Basha: The Germans came in June. One day in January someone told me that a Jewish woman who worked with Dr. Meisel at the Institute had been taken by the Gestapo and killed, that it would be best if I left Lvov right away. Halina gave me the address of Basha and told me I could rely on her, that she would help me. But I went first to my relatives living in a village near Warsaw. They were absolutely safe; nobody thought they were of Jewish descent. I stayed there for a while, but I couldn't continue living at other people's expense. I needed to work.

Photograph of Town Square, Sandomierz, Poland, c. 1938

So then I went to Basha's address in Tarnobrzeg. She asked what could she do for me. I said, "Maybe one of your aunts needs a cook. I could help her in the house." And so she arranged for her aunt Lilka, who had a very nice house with a beautiful garden a few miles from Sandomierz, to take me as her servant. I stayed there for five months. I wasn't a very good cook, but I was an excellent maid. This aunt is the same one who sent Mrs. Litowicz and and her little girl Marysia to Basha. She had been a high school teacher until the Germans closed down all the schools. Now she was involved in teaching Polish language courses underground. This was a great risk for her because it was absolutely forbidden; she could have been rounded up by the Gestapo and sent to Auschwitz for doing it.

Lilka let me stay with them, but I knew they were nervous about it. They were afraid there might be a complication some day, plus she was already worried about her underground teaching. I thought, well, no one should be at risk because of me. So I said thank you, I won't be your cook anymore, and I went away to Basha and her mother Mrs. Szymanska, in Tarnobrzeg. Their home became a very steady place for me at that time, a place I could depend on.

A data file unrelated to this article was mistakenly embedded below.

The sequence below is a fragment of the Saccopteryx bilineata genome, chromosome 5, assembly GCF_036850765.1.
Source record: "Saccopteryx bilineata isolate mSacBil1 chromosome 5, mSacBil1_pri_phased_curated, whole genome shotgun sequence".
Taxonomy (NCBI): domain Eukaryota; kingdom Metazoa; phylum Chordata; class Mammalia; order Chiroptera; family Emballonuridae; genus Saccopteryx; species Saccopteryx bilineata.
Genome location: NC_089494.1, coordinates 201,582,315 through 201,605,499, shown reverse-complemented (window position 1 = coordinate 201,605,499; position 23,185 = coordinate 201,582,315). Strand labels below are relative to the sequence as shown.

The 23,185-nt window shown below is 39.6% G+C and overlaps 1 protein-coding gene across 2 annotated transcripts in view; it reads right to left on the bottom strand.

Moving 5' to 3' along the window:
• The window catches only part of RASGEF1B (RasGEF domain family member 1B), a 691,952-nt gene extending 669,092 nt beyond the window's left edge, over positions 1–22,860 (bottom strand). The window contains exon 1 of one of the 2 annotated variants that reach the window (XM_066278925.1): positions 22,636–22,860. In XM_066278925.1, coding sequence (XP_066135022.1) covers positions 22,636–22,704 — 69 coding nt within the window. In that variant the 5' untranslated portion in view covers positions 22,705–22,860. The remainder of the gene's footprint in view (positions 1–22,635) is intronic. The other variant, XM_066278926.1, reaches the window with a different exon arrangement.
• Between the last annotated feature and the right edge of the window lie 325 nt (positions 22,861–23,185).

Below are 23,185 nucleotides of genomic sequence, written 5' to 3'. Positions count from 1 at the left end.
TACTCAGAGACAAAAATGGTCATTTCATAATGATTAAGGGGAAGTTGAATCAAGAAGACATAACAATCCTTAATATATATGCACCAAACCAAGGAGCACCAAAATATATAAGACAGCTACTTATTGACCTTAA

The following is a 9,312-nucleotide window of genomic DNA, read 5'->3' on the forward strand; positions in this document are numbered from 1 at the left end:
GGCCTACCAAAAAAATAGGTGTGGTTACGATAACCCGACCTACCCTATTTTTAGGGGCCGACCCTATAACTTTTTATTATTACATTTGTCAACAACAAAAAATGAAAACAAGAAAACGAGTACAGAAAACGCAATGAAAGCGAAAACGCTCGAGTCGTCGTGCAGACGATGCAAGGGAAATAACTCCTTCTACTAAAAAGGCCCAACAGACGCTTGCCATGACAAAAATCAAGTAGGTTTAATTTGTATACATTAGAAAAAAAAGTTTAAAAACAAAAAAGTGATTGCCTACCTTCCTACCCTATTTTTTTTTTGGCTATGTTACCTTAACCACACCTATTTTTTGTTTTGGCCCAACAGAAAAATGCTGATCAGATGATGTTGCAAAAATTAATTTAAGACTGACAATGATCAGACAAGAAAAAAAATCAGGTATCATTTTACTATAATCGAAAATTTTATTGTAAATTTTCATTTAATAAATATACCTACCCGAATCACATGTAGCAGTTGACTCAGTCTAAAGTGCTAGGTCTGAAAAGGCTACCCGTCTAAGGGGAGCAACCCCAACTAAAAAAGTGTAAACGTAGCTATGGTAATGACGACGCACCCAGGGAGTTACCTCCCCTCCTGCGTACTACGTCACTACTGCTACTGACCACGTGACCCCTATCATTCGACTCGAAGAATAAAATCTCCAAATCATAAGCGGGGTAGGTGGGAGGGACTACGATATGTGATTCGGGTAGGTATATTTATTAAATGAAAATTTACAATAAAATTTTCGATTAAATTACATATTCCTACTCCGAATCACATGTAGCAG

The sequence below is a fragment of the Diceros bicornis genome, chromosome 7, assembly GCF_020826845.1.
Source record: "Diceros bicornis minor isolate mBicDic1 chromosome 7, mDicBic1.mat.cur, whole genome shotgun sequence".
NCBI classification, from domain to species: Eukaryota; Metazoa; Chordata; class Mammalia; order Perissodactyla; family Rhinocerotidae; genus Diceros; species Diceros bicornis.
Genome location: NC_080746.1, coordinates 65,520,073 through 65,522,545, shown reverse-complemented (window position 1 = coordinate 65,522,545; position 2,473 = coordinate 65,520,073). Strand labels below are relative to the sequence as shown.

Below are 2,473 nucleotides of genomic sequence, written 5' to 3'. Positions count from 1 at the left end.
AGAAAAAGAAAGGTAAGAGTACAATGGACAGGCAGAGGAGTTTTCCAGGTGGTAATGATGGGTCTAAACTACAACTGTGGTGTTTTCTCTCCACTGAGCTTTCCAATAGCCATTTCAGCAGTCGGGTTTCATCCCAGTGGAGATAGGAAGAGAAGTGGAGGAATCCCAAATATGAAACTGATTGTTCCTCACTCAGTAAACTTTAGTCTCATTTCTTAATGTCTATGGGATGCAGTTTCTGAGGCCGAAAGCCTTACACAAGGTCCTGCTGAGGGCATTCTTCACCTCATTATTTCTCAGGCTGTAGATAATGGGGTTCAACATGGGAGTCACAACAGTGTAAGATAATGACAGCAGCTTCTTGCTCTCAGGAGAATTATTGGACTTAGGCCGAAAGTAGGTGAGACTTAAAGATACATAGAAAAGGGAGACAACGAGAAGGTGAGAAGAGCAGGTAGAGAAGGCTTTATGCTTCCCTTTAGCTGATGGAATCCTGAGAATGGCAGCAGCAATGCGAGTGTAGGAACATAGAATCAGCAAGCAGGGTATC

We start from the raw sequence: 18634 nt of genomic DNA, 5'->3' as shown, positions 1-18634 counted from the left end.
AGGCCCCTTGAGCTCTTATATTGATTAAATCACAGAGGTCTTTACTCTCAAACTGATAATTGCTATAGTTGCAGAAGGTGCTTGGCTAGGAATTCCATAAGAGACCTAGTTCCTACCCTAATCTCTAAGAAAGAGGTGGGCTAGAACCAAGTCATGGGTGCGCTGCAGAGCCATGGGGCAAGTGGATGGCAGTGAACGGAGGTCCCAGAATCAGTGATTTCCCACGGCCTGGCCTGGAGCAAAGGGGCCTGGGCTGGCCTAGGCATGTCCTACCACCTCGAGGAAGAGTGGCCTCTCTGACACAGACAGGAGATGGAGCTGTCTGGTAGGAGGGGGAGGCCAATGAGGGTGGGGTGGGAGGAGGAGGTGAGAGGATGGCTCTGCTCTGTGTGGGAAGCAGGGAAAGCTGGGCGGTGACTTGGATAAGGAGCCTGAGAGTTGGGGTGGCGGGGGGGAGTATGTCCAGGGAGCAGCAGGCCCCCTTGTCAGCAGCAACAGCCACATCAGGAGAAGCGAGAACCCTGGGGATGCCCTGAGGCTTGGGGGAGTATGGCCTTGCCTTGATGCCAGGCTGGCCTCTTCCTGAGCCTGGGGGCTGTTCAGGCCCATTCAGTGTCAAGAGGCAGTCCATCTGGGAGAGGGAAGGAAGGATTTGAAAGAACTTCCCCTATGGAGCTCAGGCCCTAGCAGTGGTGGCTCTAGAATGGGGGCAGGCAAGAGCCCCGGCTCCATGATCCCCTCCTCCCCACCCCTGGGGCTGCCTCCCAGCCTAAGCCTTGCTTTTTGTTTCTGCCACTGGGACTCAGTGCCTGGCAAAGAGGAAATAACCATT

Basha was wonderful. She was goodness itself. She was not only good to the child, Marysia, but she was very capable and heroic as well. Basha was so very nice, but Mrs. Szymanska was like honey, a little bit fantastic. Her life wasn't easy, but she was so terribly good. She was very intelligent, always thoughtful of people, and always optimistic; she was a warm person, good-hearted and wise, with the kind of wisdom that doesn't come from books, but from the heart.

The Polowicz Family: In Tarnobrzeg I was without work again. One day Dr. Polowicz, the director of the school where Basha was teaching, said to me, "What are you doing, really? You come and go, back and forth. It's not a good idea." He was from Poznan in the west of Poland and had been expelled when the Germans came and annexed that area to Germany. So he was a refugee, too. He told me school was starting soon and he had no one to cook. Would I like the job? I said very well, this is my specialty.

So then I stayed at the school, cleaning and cooking. Another girl and I ran the kitchen during the school term. I was earning six hundred zlotys per month, plus room and board.

One time the Germans came to see the school. The lady who delivered our groceries took one look at their uniforms, and was so frightened she had an epileptic seizure. I didn't even know she was an epileptic. Well, there was nothing to do; you just had to wait for the attack to end. I cooked a better dinner than usual for the Germans that night. They liked it.

After five months in the school kitchen, Dr. Polowicz said the term was over and the boys were going home, but if I wanted, I could work in the fields. I said all right, I'll help in the fields. After all, that was an opportunity to earn my money. I wouldn't have to eat bread divided in portions, taking it away from somebody else. So I went to the fields. Dr. Polowicz and I became good friends, and before long Mrs. Polowicz asked me to be her cook--a promotion. It was beginning to be a career. She took me into her house where I cooked and taught their three children who had no school to go to. There was a school, but it only had the first three grades. The Germans said it was enough for the Poles to learn to read and write and count up to ten.

I stayed with the Polowicz family until the end of the war. They stayed on at the school for one more year, then when Dr. Polowicz was appointed director of another school, he hired me to teach anatomy. Later the whole family returned to Poznan. I visited and we always exchanged presents and letters at Easter and Christmas. Now they are both dead and I have no contact with the children.

During those war years I was caught by the Germans three different times, but I wasn't afraid. You see, I didn't feel Jewish. I felt Polish and I spoke Polish perfectly. I could speak German too, but I never told them that.